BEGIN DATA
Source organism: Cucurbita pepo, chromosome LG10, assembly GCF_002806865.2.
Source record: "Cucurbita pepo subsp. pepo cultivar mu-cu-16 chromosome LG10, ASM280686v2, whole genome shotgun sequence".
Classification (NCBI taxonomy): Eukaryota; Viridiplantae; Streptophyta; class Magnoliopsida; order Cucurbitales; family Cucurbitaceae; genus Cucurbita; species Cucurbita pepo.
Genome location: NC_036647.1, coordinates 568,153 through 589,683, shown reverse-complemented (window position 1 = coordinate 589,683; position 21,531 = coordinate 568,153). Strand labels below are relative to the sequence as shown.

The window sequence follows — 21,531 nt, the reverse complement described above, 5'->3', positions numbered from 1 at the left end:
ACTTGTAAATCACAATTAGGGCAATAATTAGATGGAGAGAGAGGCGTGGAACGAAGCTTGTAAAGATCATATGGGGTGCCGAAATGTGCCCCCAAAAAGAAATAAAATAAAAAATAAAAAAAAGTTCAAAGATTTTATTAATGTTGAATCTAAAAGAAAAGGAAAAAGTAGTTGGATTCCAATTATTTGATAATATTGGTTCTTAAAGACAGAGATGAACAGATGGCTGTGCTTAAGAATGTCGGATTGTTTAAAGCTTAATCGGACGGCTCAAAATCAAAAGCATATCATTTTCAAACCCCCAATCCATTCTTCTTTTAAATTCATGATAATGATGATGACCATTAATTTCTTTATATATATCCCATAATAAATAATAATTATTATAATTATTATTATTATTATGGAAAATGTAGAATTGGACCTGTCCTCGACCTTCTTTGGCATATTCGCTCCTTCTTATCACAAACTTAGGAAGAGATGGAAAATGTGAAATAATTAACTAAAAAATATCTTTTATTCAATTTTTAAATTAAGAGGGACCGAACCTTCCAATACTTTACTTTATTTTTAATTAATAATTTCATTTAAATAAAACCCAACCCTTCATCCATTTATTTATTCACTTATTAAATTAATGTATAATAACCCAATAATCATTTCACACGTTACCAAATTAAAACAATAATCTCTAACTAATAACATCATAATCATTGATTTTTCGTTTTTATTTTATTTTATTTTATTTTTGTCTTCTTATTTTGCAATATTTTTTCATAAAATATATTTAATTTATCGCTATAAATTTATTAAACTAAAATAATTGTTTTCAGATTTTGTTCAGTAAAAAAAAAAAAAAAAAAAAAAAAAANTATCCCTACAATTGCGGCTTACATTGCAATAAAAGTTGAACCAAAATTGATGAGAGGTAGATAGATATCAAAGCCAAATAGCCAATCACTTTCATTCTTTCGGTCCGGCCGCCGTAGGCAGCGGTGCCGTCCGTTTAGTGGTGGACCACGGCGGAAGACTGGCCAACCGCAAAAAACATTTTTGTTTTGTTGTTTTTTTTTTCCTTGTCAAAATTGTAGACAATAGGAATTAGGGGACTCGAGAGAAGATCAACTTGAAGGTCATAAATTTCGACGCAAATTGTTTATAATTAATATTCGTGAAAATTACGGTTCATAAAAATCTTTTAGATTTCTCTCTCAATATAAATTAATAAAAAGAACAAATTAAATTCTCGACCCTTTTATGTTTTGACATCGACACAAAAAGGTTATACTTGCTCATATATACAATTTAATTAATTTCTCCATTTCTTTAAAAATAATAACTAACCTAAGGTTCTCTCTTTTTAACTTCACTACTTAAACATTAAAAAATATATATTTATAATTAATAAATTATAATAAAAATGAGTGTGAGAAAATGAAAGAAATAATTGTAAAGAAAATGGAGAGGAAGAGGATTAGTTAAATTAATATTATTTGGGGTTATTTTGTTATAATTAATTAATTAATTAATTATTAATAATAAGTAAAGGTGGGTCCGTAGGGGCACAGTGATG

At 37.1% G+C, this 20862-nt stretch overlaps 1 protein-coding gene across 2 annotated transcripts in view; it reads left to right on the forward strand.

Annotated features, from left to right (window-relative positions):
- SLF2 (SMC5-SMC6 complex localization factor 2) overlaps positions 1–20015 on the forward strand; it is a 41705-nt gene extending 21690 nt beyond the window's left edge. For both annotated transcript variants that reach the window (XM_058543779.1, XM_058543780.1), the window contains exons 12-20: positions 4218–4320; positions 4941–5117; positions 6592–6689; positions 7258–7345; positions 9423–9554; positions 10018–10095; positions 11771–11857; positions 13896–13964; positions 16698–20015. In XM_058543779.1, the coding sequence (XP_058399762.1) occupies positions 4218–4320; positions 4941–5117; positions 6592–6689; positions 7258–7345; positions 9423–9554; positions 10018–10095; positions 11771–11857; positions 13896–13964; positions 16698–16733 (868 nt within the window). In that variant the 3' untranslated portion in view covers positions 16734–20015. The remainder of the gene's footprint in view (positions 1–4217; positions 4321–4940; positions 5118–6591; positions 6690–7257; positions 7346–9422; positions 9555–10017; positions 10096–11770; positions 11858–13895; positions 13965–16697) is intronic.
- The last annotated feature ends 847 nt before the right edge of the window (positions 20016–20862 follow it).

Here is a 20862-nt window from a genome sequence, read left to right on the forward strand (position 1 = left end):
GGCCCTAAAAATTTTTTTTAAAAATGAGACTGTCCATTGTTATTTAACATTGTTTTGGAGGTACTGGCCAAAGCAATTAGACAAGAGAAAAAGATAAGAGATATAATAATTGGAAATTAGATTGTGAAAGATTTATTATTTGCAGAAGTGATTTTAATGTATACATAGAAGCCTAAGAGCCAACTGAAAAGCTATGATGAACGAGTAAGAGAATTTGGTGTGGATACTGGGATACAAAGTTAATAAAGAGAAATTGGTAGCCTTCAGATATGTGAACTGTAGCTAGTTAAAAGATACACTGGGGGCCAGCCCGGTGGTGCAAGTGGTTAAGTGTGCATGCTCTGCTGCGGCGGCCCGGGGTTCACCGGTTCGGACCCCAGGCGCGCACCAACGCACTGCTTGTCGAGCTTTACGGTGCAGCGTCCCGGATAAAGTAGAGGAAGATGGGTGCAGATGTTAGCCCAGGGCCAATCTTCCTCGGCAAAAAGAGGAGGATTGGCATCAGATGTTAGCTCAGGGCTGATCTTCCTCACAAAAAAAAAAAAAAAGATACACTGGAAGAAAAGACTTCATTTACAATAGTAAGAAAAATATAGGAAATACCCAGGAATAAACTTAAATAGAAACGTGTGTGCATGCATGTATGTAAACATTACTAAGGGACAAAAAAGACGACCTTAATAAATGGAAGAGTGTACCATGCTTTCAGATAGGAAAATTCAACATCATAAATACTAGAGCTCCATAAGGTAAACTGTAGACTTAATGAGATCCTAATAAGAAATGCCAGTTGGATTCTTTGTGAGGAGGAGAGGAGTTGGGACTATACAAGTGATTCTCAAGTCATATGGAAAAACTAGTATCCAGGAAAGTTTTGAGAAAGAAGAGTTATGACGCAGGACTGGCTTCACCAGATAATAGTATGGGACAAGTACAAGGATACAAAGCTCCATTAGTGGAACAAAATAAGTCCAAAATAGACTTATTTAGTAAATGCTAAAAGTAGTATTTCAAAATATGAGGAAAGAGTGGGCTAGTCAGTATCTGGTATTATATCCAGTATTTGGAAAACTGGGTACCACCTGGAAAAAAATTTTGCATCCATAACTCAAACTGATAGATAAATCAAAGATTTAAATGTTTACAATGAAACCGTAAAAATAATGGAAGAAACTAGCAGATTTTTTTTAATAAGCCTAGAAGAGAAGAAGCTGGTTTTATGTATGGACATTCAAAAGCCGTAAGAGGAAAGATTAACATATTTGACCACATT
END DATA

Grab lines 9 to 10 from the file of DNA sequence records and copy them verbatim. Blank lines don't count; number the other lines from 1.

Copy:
- SLF2 (SMC5-SMC6 complex localization factor 2) overlaps positions 1–20015 on the forward strand; it is a 41705-nt gene extending 21690 nt beyond the window's left edge. For both annotated transcript variants that reach the window (XM_058543779.1, XM_058543780.1), the window contains exons 12-20: positions 4218–4320; positions 4941–5117; positions 6592–6689; positions 7258–7345; positions 9423–9554; positions 10018–10095; positions 11771–11857; positions 13896–13964; positions 16698–20015. In XM_058543779.1, the coding sequence (XP_058399762.1) occupies positions 4218–4320; positions 4941–5117; positions 6592–6689; positions 7258–7345; positions 9423–9554; positions 10018–10095; positions 11771–11857; positions 13896–13964; positions 16698–16733 (868 nt within the window). In that variant the 3' untranslated portion in view covers positions 16734–20015. The remainder of the gene's footprint in view (positions 1–4217; positions 4321–4940; positions 5118–6591; positions 6690–7257; positions 7346–9422; positions 9555–10017; positions 10096–11770; positions 11858–13895; positions 13965–16697) is intronic.
- The last annotated feature ends 847 nt before the right edge of the window (positions 20016–20862 follow it).